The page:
The RADIANT UK sample consists of 1605 MDD cases and 1064 controls with SLE data, and a subset of 240 cases and 272 controls with CT data. Polygenic risk scores (PRS) were constructed using results from a mega-analysis on MDD by the Psychiatric Genomics Consortium. PRS and environmental factors were tested for association with case/control status and for interaction between them.
PRS significantly predicted depression, explaining 1.1% of variance in phenotype (p = 1.9 × 10−6). SLEs and CT were also associated with MDD status (p = 2.19 × 10−4 and p = 5.12 × 10−20, respectively). No interactions were found between PRS and SLEs. Significant PRSxCT interactions were found (p = 0.002), but showed an inverse association with MDD status, as cases who experienced more severe CT tended to have a lower PRS than other cases or controls. This relationship between PRS and CT was not observed in independent replication samples.
CT is a strong risk factor for MDD but may have greater effect in individuals with lower genetic liability for the disorder. Including environmental risk along with genetics is important in studying the aetiology of MDD and PRS provide a useful approach to investigating gene–environment interactions in complex traits.
The dynamics of one-dimensional, piston-driven hydrogen–air detonations are predicted in the presence of physical mass, momentum and energy diffusion. The calculations are automatically verified by the use of an adaptive wavelet-based computational method which correlates a user-specified error tolerance to the error in the calculations. The predicted frequency of 0.97 MHz for an overdriven pulsating detonation agrees well with the 1.04 MHz frequency observed by Lehr in a shock-induced combustion experiment around a spherical projectile, thus giving a limited validation for the model. A study is performed in which the supporting piston velocity is varied, and the long time behaviour is examined for an initially stoichiometric mixture at 293.15 K and 1 atm. Several distinct propagation behaviours are predicted: a stable detonation, a high-frequency pulsating detonation, a pulsating detonation with two competing modes, a low-frequency pulsating detonation and a propagating detonation with many active frequencies. In the low-frequency pulsating mode, the long time behaviour undergoes a phenomenon similar to period-doubling. Harmonic analysis is used to examine how the frequency of the pulsations evolves as the supporting piston velocity is varied. It is found that the addition of viscosity shifts the neutral stability boundary by about 2 % with respect to the supporting piston velocity. As the supporting piston velocity is lowered, the intrinsic instability grows in strength, and the effect of viscosity is weakened such that the results are indistinguishable from the inviscid predictions.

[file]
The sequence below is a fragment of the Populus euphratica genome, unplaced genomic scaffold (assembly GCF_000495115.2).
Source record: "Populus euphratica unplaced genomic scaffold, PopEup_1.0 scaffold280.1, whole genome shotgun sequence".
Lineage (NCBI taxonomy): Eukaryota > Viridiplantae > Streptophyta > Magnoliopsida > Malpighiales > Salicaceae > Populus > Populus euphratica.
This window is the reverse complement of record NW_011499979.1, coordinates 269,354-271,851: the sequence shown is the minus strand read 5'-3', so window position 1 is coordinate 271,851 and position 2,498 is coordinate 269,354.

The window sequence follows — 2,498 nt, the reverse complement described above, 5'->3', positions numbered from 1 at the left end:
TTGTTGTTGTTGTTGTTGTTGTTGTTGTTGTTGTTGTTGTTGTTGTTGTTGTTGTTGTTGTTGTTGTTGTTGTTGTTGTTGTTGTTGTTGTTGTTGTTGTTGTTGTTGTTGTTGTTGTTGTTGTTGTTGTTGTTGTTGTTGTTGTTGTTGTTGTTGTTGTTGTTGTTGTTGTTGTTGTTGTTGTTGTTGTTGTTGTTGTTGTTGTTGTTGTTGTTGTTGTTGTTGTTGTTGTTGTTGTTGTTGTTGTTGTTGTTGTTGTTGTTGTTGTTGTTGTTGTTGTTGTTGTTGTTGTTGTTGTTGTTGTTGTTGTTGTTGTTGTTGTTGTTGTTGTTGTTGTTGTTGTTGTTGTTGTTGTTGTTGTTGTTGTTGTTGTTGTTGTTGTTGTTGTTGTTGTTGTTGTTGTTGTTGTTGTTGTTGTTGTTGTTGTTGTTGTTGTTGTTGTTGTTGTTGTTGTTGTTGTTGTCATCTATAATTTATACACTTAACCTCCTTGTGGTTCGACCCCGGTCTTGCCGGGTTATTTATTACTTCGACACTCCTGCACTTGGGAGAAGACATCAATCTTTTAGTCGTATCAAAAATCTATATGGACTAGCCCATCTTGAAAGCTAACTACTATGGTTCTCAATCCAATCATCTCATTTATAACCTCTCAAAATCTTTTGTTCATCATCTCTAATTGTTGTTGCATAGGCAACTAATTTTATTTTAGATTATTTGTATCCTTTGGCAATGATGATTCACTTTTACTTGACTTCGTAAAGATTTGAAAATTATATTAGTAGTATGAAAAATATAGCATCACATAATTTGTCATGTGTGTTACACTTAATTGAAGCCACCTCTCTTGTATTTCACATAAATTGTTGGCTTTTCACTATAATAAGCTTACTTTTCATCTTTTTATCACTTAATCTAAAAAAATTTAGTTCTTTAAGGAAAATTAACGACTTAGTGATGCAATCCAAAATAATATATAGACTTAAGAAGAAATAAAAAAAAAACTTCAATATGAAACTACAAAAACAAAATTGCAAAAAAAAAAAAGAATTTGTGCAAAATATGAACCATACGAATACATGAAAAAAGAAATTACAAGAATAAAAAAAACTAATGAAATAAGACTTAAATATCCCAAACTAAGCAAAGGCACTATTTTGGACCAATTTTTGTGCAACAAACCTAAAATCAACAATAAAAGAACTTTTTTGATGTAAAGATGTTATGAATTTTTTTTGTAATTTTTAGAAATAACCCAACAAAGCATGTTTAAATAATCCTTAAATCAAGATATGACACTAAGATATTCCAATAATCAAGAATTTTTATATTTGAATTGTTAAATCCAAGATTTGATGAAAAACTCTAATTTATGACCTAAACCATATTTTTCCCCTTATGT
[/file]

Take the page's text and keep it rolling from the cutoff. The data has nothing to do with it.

Increasing rates of young people not in education, employment or training (NEETs) are a cause of concern both in Ireland and internationally, but little longitudinal research has examined the link between psychiatric disorder in young people and NEET status.
The Challenging Times (CT) Study is a longitudinal, population-based study of psychopathology among 212 young Irish people. Clinical interviews were performed at two time points: 12–15 years and 19–24 years.
NEET status in young adulthood was associated with a sevenfold increased risk of current suicidal ideation. This result was independent of prior adolescent mental disorder. NEET young people had a fourfold increased odds of being diagnosed with a mental disorder in childhood or early adolescence compared with their economically active peers. NEET young people were at an almost threefold increased risk of any mental health disorder a twofold increased risk of anxiety disorder and threefold increased odds of suicide attempts over their lifetime compared with economically active peers.
NEET young people are at increased risk for mental disorder and suicidal ideation. The association is bidirectional, as prior mental disorder in adolescence appeared to account for much of the association between NEET status and current mental health problems. However, economic inactivity conveys an increased risk for suicidal ideation over and above that due to prior disorder. Our findings provide a compelling economic and societal argument for early intervention and treatment of mental disorder and the importance of vocational interventions for reducing suicide risk in young adults.